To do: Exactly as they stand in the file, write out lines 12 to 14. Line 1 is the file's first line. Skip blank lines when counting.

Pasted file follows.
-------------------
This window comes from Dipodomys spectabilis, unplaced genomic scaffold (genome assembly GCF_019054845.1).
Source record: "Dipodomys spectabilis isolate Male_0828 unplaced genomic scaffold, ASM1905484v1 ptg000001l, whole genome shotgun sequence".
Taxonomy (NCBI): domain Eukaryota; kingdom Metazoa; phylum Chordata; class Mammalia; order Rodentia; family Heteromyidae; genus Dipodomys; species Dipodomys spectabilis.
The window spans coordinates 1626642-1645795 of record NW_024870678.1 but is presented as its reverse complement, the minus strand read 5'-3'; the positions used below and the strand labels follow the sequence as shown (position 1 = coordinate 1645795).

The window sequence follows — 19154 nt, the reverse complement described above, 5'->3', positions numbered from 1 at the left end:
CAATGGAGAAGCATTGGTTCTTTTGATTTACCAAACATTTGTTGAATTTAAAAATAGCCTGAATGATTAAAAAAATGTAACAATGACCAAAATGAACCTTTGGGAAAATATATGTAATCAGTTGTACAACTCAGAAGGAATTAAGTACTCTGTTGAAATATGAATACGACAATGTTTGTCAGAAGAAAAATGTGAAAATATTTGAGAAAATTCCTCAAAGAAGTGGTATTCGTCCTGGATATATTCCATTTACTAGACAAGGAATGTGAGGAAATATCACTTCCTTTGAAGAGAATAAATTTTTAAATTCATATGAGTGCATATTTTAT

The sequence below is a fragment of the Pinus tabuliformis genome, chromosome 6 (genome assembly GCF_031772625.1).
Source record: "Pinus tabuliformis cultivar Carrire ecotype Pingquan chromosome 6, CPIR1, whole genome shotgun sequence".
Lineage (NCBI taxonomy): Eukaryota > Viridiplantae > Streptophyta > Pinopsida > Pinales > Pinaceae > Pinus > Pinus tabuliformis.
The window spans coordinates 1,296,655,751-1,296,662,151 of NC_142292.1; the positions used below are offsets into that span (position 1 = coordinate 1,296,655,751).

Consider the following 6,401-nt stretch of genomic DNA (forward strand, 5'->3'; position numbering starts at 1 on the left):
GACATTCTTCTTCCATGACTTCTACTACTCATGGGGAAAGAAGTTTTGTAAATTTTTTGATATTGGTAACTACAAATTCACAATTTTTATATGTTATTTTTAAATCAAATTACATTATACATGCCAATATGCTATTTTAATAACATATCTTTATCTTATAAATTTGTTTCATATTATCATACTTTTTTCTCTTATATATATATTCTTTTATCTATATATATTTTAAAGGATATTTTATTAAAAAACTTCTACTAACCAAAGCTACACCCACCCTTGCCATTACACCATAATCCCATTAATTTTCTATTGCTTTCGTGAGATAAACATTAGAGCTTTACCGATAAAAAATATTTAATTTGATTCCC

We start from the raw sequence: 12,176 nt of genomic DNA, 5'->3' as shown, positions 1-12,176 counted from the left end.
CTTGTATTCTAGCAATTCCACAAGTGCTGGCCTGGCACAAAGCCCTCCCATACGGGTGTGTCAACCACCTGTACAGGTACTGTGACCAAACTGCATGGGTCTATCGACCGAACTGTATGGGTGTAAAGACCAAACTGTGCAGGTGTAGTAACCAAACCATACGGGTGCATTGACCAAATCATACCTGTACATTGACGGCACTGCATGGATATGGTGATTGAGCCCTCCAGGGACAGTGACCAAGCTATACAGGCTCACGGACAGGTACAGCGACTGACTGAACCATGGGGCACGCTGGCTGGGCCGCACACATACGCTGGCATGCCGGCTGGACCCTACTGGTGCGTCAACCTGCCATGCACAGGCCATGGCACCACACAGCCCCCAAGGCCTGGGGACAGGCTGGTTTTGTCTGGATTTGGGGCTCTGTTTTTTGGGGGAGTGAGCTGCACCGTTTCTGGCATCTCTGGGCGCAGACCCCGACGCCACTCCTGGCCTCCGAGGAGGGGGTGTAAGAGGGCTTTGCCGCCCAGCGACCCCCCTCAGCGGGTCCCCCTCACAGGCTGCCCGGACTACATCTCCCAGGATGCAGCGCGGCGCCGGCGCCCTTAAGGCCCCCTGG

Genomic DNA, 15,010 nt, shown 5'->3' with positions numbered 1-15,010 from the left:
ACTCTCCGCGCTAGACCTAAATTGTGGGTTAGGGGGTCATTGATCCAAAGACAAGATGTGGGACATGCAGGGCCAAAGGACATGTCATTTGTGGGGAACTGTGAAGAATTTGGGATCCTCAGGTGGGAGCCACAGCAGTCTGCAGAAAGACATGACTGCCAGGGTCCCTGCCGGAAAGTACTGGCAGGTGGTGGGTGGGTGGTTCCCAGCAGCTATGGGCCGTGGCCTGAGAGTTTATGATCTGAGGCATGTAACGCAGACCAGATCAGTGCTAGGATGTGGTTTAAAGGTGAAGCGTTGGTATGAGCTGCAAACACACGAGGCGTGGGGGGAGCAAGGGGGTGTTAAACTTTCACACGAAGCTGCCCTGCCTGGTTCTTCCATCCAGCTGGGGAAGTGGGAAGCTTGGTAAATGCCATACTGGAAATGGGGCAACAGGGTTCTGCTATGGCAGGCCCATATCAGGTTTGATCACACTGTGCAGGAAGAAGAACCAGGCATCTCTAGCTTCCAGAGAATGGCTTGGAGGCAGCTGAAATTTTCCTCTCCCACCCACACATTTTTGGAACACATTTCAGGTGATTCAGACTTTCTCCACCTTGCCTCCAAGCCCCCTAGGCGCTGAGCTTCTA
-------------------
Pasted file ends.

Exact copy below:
GACATTCTTCTTCCATGACTTCTACTACTCATGGGGAAAGAAGTTTTGTAAATTTTTTGATATTGGTAACTACAAATTCACAATTTTTATATGTTATTTTTAAATCAAATTACATTATACATGCCAATATGCTATTTTAATAACATATCTTTATCTTATAAATTTGTTTCATATTATCATACTTTTTTCTCTTATATATATATTCTTTTATCTATATATATTTTAAAGGATATTTTATTAAAAAACTTCTACTAACCAAAGCTACACCCACCCTTGCCATTACACCATAATCCCATTAATTTTCTATTGCTTTCGTGAGATAAACATTAGAGCTTTACCGATAAAAAATATTTAATTTGATTCCC

We start from the raw sequence: 12,176 nt of genomic DNA, 5'->3' as shown, positions 1-12,176 counted from the left end.
CTTGTATTCTAGCAATTCCACAAGTGCTGGCCTGGCACAAAGCCCTCCCATACGGGTGTGTCAACCACCTGTACAGGTACTGTGACCAAACTGCATGGGTCTATCGACCGAACTGTATGGGTGTAAAGACCAAACTGTGCAGGTGTAGTAACCAAACCATACGGGTGCATTGACCAAATCATACCTGTACATTGACGGCACTGCATGGATATGGTGATTGAGCCCTCCAGGGACAGTGACCAAGCTATACAGGCTCACGGACAGGTACAGCGACTGACTGAACCATGGGGCACGCTGGCTGGGCCGCACACATACGCTGGCATGCCGGCTGGACCCTACTGGTGCGTCAACCTGCCATGCACAGGCCATGGCACCACACAGCCCCCAAGGCCTGGGGACAGGCTGGTTTTGTCTGGATTTGGGGCTCTGTTTTTTGGGGGAGTGAGCTGCACCGTTTCTGGCATCTCTGGGCGCAGACCCCGACGCCACTCCTGGCCTCCGAGGAGGGGGTGTAAGAGGGCTTTGCCGCCCAGCGACCCCCCTCAGCGGGTCCCCCTCACAGGCTGCCCGGACTACATCTCCCAGGATGCAGCGCGGCGCCGGCGCCCTTAAGGCCCCCTGG